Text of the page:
How to Get Cat Urine Stains and Smells Out of a Carpet: 5 Potential Methods
No matter how much you love your cat, it’s impossible to love the smell that their urine can leave around your home. Cats might be marking, experiencing health issues, or protesting a dirty litter box, but no matter the cause, it’s critical to get the urine smell and stain out of your carpet as soon as possible.
To help our fellow pet owners, we’ve compiled a list of five potential ways to reclaim your carpet from cat urine, along with some key things to remember no matter which method you use.
Before You Start
Hot water can set stains and odors into fibers and make them harder to remove, and that’s true for clothes and carpets. Avoid using a steam cleaner when cleaning urine stains and odor.
Additionally, be sure to test any products on a small area of your carpet before spraying the cleaner, just in case there is any discoloring.
If you see a new accident, use an absorbent towel to blot the stain, but do not rub the carpet fibers. If you’re cleaning an old or dried urine area, pour a small amount of cool water on the stain before blotting.
The 5 Top Ways to Get Cat Urine Stains and Smells Out of a Carpet
1. Break it Down with Enzymes
The chemical makeup of cat urine causes its pungent, long-lasting smell. An enzymatic cleaner works by introducing the correct type of bacteria needed to fully break down the urine, eliminating both the smell and stain. This complete breakdown will also help ensure your cat doesn’t return to that spot with a full bladder.
However, these cleaners do need time to do their work. Blot up as much of the urine as you can before thoroughly applying the cleaner. After 10 to 15 minutes of soaking, blot again. The cleaner will continue to work until it has completely dried, and if there is still an odor, it’s fine to repeat the process.
Are you looking for an enzyme cleaner that can keep your house clean and your pet happy? We recommend the Hepper Advanced Bio-Enzyme Pet Stain & Odor Eliminator Spray, which permanently gets rid of the most stubborn stains and smells. There’s even a 100% satisfaction guarantee so you can try this cleaner risk-free! Click here to order your first bottle.
At House Grail, we’ve admired Hepper for many years, and decided to take a controlling ownership interest so that we could benefit from the outstanding products of this cool cat company!
2. Make a DIY Cleaner
Enzymatic cleaners work well, but they can be pricey. Some cat owners may be wary of damaging their carpet with cleaners or prefer products with less plastic waste. If this is the case, there are plenty of recipes that can help remove the smell from your carpet.
Common combinations include vinegar, baking soda and hydrogen peroxide, and dish soap. These homemade cleaners will not have the same power as the enzymatic cleaner to break down components like uric acid, so cat owners using this method will need to keep their recipe on hand. Humidity in your home can cause the crystals left behind to reactivate and begin to smell again.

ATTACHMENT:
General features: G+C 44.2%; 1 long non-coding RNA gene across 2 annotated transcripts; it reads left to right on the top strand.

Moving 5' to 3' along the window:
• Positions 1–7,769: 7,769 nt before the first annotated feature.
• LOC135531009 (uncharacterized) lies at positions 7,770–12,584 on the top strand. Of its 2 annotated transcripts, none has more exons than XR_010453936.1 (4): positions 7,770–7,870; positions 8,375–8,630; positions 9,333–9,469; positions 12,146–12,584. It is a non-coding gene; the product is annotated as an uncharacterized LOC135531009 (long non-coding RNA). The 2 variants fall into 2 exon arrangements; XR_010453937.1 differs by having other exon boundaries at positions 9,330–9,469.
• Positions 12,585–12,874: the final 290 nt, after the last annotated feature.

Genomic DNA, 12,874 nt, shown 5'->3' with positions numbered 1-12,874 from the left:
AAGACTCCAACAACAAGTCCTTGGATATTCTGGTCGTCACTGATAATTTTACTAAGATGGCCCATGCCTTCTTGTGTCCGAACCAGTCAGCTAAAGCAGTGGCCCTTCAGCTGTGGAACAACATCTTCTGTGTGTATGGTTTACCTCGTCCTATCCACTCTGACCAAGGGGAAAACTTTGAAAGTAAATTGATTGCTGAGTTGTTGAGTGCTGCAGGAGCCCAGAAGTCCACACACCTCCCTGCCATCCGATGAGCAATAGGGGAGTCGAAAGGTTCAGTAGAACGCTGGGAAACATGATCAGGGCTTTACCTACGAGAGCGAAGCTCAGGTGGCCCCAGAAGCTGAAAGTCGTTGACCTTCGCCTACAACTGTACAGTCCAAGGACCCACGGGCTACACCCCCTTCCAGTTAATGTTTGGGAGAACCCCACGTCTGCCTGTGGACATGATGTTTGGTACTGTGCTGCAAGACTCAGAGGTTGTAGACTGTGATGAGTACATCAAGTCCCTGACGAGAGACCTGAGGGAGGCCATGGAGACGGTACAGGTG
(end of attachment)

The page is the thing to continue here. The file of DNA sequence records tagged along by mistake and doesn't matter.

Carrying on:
Cats have much more sensitive noses than humans, and if your cat is in the habit of having accidents, they may revisit the spot. Keep a close eye on the place you cleaned, and, if possible, introduce a physical deterrent to make that patch of carpet unattractive. If you’re cleaning up after a one-off accident (if your cat was closed in a room without access to the litter box, for example), this is less of a concern.
3. Bring in the Heavy Machinery
We recommend using a mechanical advantage when waging war with urine stains and odors. You can invest in a full-sized or hand-held wet vacuum or rent one from a local retailer. Either way, these appliances can help with new and set-in stains.
Hand-held wet vacuums are particularly effective if your cat has regular accidents, perhaps due to a medical condition or old age. The small size and capacity make it easier to carry the vacuum to the spot to clean it up.
4. Call in the Professionals
Everyone needs help sometimes, and if you have a particularly problematic pet or inherited a home or apartment with previous pet odors, it may be worth the cost to pay for a professional carpet cleaning.
Be sure to let them know that you’re specifically seeking treatment for pet odors, as many companies have specific processes and products they will use in that case.
5. Use a UV Light
A flashlight isn’t a method for cleaning, per se, but it is a great way to level up your carpet cleaning strategy. By using ultraviolet light (aka black light), you can see biological stains on your carpets. That includes urine stains that you may not smell yourself or see with the naked eye.
Once you’ve identified the stained area, use any of the above methods to clean them up, remembering that you may need to take several passes at the spot to fully remove it.
What About Ammonia?
It’s no secret that cat urine smells like ammonia to the human nose. For your favorite feline, ammonia smells like their urine, and ammonia-based cleaners may encourage them to use that spot again.
We heavily discourage the use of any ammonia cleaners for urine stains, as they will likely do more harm than good if you’re trying to stop your cat from using the carpet as a bathroom.
As much as we try to avoid them, pet accidents are just part of pet ownership. Knowing the best way to clean up urine from your carpet will only increase your enjoyment of your pet. Get your black light and enzymatic or DIY cleaners, in combination with a wet vacuum, and you’re all set to spot-clean your carpet. If the stains are too overwhelming, many professional carpet cleaning companies have protocols for pet-specific cleaning.
You might also be interested in:
- How to Get Rid of Old Cat Urine Odor (3 DIY and Homemade Solutions)
- 9 Best Carpet Cleaners for Cat Urine
Featured Image Credit: Pixel-Shot, Shutterstock